Modelling of molybdopterin-dependent enzymes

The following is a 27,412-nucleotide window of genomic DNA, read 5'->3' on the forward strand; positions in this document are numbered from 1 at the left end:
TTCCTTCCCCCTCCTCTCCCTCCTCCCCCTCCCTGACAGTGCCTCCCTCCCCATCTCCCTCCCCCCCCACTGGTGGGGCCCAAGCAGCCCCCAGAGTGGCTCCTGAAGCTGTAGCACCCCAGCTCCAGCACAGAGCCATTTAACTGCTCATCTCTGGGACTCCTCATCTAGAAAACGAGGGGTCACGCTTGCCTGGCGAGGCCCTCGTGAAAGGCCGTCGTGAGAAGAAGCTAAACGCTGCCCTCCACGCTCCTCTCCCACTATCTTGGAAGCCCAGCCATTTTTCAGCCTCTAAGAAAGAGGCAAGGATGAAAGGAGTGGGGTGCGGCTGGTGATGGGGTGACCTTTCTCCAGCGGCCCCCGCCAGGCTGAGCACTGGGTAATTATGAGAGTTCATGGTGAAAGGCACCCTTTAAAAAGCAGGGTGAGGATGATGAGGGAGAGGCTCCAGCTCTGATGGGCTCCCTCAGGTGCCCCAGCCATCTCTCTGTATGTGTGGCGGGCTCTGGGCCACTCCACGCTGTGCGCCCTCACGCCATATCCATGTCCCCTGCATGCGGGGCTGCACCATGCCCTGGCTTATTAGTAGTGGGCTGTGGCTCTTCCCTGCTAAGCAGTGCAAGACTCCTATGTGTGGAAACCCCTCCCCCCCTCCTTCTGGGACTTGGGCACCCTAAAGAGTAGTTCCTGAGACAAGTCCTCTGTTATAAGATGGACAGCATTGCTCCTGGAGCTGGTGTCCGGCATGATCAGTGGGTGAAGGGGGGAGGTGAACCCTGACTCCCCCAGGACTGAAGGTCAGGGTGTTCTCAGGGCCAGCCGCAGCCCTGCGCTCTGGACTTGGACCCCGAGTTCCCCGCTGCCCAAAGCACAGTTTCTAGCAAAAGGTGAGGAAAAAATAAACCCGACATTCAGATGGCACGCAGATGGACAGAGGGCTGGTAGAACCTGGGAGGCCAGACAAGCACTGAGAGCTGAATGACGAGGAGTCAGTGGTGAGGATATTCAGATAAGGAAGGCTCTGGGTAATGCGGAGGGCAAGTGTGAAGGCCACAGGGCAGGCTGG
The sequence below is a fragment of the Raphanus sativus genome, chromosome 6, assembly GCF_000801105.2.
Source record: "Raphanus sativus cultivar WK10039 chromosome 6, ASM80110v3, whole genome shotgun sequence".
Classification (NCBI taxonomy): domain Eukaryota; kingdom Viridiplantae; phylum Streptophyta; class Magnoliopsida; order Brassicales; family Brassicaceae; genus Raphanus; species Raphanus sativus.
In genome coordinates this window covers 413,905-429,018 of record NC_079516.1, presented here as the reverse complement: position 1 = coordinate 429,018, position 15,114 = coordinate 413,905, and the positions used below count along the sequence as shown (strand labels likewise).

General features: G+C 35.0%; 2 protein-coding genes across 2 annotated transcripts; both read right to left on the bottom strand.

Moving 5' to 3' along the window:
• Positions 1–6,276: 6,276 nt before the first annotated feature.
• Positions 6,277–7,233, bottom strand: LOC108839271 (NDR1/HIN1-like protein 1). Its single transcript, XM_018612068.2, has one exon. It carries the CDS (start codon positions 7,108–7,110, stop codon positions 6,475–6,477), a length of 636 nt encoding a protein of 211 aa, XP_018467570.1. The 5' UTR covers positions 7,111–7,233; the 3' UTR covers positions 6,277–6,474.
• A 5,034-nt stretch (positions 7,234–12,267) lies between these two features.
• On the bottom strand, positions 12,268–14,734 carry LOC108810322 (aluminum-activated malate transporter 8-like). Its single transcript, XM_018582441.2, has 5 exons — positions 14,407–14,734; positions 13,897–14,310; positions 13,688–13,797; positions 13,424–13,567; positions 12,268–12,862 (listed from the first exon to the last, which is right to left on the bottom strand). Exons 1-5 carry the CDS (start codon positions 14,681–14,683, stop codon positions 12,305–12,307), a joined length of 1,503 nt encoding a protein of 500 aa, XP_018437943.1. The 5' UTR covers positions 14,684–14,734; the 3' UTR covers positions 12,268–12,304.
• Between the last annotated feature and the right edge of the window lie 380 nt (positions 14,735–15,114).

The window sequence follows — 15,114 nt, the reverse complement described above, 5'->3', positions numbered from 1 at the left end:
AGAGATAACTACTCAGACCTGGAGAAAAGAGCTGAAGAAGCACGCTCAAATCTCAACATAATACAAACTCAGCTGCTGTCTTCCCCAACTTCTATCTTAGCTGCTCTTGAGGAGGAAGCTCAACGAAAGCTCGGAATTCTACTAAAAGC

Sammanfattning: The thesis deals with models for molybdopterin-dependent enzymes. Several model systems containing molybdenum or tungsten have been prepared and characterised, and their reactivity with oxygen atom acceptors and donors have been investigated. Oxygen atom transfer reactions involving oxomolybdenum bis-dithiolene complexes have been modelled using density functional calculations. The first molybdenum(VI) complexes containing unperturbed cis-MoOS moieties, [MoOS(OSiPh3)2(L)] where L is bidentate nitrogen ligand, have been prepared as models for the xanthine oxidase family of mononuclear molybdenum enzymes. Spectroscopic measurements (1H-NMR, IR, XAS, and X-ray crystallography) confirm the integrity of the cis-MoOS moiety both in solution and in the solid state. When [MoOS(OSiPh3)2(Me4phen)] is reacted with PPh3, a good oxo acceptor, the complex does not undergo oxygen atom transfer but instead sulfur atom transfer to form Ph3PS and [MoVOCl(OSiPh3)2(Me4phen)]. Two dioxotungsten(VI) complexes, [WO2(tBuL-NS)2] (tBuL-NS- = bis(4-tert-butylphenyl)-2-pyridylmethanethiolate(1-)) and [WO2(tBuL-NO)2] (tBuL-NO- = bis(4-tert-butylphenyl)-2-pyridylmethanolate(1-)) have been prepared as models for mononuclear tungsten enzymes. They have been spectroscopically and structurally characterised. The dioxomolybdenum(VI) analogue of [WO2(tBuL-NS)2] can be reduced to a mono-oxomolybdenum(IV) complex by phosphines and the molybdenum(IV) complex can reduce a range of oxygen atom donors. In contrast [WO2(tBuL-NS)2] does not undergo the corresponding oxygen atom transfer chemistry with phoshines, which may be attributed to a larger thermodymic barrier for reduction of tungsten(VI) compared to molybdenum(VI). A dioxomolybdenum(VI) complex, [MoO2(L-O)]PF6 (L-OH = N-(2-hydroxybenzyl)-N,N-bis(2-pyridylmethyl)amine) has been synthesised as a functional model for molybdenum oxotransferases. When the complex is reacted with phosphines in methanol, phosphine oxides are formed together with a red, air-sensitive, molybdenum complex. The identity of the red complex is not established but it is proposed to be a Mo(V) complex. The red molybdenum complex can be oxidised to [MoO2(L-O)]+ by addition of oxygen atom donors such as DMSO or nitrate, thereby mimicking the activity of molybdenum oxotransferases. Attempts at isolating the red complex leads to the formation of a dark purple m-oxo-bridged Mo(V) dimer, [(L-O)OMo(m-O)MoO(L-O)]2+. Computer modelling of the reaction of [MoO2(mnt)2]2- (mnt2- = 1,2-dicyano-ethylene-1,2-dithiolate(2-)) with hydrogen sulfite shows that the reaction mechanism is likely to involve a direct attack of the sulfur lone pair on one of the oxo ligands. The reaction proceeds via an oxygen atom transfer reaction where the substrate is oxidised to hydrogen sulfate, this is in good agreement with proposed mechanisms from other model systems and with the proposed mechanism for sulfite oxidase itself. Density functional modelling of the reduction of Me3NO by [MoO(mnt)2]2- shows that the reaction proceeds via an intermediate containing coordinated Me3NO to formation of the products, [MoO2(mnt)2]2- and NMe3. In the final transition state, one of the Mo-S bonds of one mnt ligand is elongated due to the trans influence of the spectator oxo ligand. Modelling of the reduction of DMSO by [Mo(OCH3)(mnt)2]- shows that the methoxy group may be beneficial for the reaction in two ways: i) by lowering the energy of the products ([MoO(OCH3)(mnt)2]- and DMS) relative to the reactants, and ii) by offering an alternative reaction pathway with a twisted trigonal prismatic geometry in the transition state. This finding may have implications for the enzymes in the DMSO reductase family of mononuclear molybdenum enzymes where an amino acid residue (serine, cysteine or seleneocysteine) is found in the active site.
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